Over the past several years, the city has cosponsored a summer concert series offering a wide variety of music in cooperation with various local businesses. These concerts are free of charge and take place on weekends in Central Park. The city offers a wide variety of fee-based and free classes and programs in a variety of locations throughout the year. These programs are listed in the quarterly magazine Seasons which is delivered to all residences within the city limits via mail.

The Santa Clarita Marathon is held annually in November. The race was first run in 1995 and is now a qualifying race for the Boston Marathon.

Santa Clarita was picked to be the end of Stage 6 in the AMGEN Tour of California, in 2007. Santa Clarita was also picked to be the end of Stage 6 and the beginning of the final stage, Stage 7, in 2008.

There are several public and private golf courses in Santa Clarita, including, TPC Valencia, Valencia Country Club, and Vista Valencia. The city is also home to a public ice skating rink called the Ice Station Valencia.

Law enforcement and fire protection

The City of Santa Clarita has a contract with the Los Angeles County Fire Department for fire protection. Currently the agency has eight fire stations in Santa Clarita - but with the increasing growth in the area eight new stations are planned for the area by 2012.[citation needed]

The Los Angeles County Sheriff's Department (LASD) operates the Santa Clarita Valley Station in Santa Clarita.[15]

Economy

Princess Cruises headquarters in Santa Clarita

According to the City's 2008 Comprehensive Annual Financial Report,[12] the top employers in the city are:

# Employer # of Employees
1 Six Flags Magic Mountain 3,689
2 Princess Cruises 2,100
3 Henry Mayo Newhall Memorial Hospital 1,212
4 H.R. Textron 845
5 The Master’s College 755
6 Specialty Laboratories 725
7 Arvato Services 586
8 California Institute of Arts 500
9 Aerospace Dynamics 450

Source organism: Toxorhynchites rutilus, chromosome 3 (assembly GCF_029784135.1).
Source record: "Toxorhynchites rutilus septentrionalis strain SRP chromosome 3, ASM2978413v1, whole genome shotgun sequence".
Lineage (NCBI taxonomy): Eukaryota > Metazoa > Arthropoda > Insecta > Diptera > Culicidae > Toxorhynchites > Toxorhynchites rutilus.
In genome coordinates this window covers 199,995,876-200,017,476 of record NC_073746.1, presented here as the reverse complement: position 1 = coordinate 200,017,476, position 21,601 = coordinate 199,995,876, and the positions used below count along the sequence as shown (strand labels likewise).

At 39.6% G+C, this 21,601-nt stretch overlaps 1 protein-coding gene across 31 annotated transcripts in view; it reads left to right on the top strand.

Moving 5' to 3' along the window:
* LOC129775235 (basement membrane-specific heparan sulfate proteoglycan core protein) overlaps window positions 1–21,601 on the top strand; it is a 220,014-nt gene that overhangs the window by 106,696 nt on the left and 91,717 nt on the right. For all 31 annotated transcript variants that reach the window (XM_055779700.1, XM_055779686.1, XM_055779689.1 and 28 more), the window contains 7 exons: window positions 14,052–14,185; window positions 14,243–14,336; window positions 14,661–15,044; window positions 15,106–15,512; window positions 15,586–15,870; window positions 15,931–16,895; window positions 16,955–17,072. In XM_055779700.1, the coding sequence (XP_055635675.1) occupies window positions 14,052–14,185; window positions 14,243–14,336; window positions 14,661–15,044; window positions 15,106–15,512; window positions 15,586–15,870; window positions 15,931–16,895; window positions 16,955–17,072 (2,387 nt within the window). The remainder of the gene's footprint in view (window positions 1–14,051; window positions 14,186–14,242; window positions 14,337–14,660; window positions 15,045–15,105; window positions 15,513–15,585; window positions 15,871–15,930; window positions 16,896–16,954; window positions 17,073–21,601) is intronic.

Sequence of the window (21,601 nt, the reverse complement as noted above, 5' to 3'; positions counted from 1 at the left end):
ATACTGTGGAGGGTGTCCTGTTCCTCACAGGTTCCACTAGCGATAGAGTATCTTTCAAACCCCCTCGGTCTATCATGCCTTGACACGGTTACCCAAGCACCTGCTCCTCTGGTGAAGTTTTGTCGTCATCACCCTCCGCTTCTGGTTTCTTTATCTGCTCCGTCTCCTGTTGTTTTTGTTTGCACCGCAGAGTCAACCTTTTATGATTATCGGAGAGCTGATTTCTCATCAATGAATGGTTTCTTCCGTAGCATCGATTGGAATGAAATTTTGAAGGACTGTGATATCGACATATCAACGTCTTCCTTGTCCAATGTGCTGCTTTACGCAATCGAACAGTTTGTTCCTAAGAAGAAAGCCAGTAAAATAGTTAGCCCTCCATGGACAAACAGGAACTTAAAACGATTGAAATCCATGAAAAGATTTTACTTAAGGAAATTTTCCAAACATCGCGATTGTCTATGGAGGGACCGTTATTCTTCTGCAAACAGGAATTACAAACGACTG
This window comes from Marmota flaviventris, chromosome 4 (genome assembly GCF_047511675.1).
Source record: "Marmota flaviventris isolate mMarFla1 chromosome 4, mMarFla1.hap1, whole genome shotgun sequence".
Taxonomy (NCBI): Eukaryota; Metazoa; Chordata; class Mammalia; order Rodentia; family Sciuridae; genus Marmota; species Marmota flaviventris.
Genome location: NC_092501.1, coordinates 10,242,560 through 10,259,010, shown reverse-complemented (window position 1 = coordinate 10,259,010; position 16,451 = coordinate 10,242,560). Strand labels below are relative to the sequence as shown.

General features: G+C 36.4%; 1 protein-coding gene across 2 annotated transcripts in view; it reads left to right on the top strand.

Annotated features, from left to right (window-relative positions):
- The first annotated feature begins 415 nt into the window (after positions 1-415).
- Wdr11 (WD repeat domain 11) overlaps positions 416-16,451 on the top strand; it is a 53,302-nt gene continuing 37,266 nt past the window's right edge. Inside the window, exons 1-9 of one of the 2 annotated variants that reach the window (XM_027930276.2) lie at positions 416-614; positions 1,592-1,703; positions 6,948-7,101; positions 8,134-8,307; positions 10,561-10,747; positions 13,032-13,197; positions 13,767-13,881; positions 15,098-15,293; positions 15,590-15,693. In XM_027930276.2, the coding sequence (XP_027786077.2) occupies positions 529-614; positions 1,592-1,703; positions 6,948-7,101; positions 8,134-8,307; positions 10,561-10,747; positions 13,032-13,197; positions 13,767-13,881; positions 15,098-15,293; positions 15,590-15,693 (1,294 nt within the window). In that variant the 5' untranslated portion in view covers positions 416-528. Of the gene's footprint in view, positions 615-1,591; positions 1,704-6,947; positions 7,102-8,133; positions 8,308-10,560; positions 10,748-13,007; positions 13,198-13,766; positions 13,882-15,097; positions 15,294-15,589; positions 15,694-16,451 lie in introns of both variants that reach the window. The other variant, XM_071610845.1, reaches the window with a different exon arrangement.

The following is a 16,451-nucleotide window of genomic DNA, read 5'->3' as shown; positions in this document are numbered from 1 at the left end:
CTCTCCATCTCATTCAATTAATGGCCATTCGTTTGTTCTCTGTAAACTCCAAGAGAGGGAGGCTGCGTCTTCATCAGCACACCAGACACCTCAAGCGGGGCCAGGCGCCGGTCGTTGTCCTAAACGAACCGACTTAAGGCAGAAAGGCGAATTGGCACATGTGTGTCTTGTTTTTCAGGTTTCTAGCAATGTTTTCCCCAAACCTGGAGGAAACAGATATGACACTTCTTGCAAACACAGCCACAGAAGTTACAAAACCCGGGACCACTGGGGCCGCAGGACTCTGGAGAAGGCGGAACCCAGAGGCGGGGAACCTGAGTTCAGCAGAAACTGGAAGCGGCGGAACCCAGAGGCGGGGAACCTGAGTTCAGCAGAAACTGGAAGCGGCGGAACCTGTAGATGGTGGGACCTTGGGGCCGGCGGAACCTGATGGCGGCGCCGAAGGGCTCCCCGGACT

10 Fanfare Media Works 407

Enterprise Zone

On July 1, 2007, to offer new businesses tax incentives to operate inside Santa Clarita, the industrial and commercial areas in northern and western Santa Clarita were zoned as a federally recognized Enterprise Zone. Additional warehousing and office space was also constructed. Presently, the Santa Clarita Enterprise Zone covers 97% of all commercial, business, and industrial zoned land within the City of Santa Clarita. This zoning allows local businesses to claim hiring, sales and use tax credits.

The newly designated Enterprise Zone is now the base of operations for several large companies, including True Position Technologies, Salt Creek Grille, Condomman.com, and Trigg Laboratories.[16]

Media

The City of Santa Clarita and surrounding communities are served by several local media properties.

Newspapers

The primary daily newspaper, The Signal, was founded in 1919 and enjoys a weekday circulation of 10,454 and a Sunday circulation of 12,050. The newspaper, which focuses almost exclusively on local news, sports, entertainment and features, is owned by Morris Multimedia, Inc., of Savannah, Georgia. The Signal's offices on Creekside Road serve as the newspaper's newsroom, production office, IT and web design facility, and printing facility.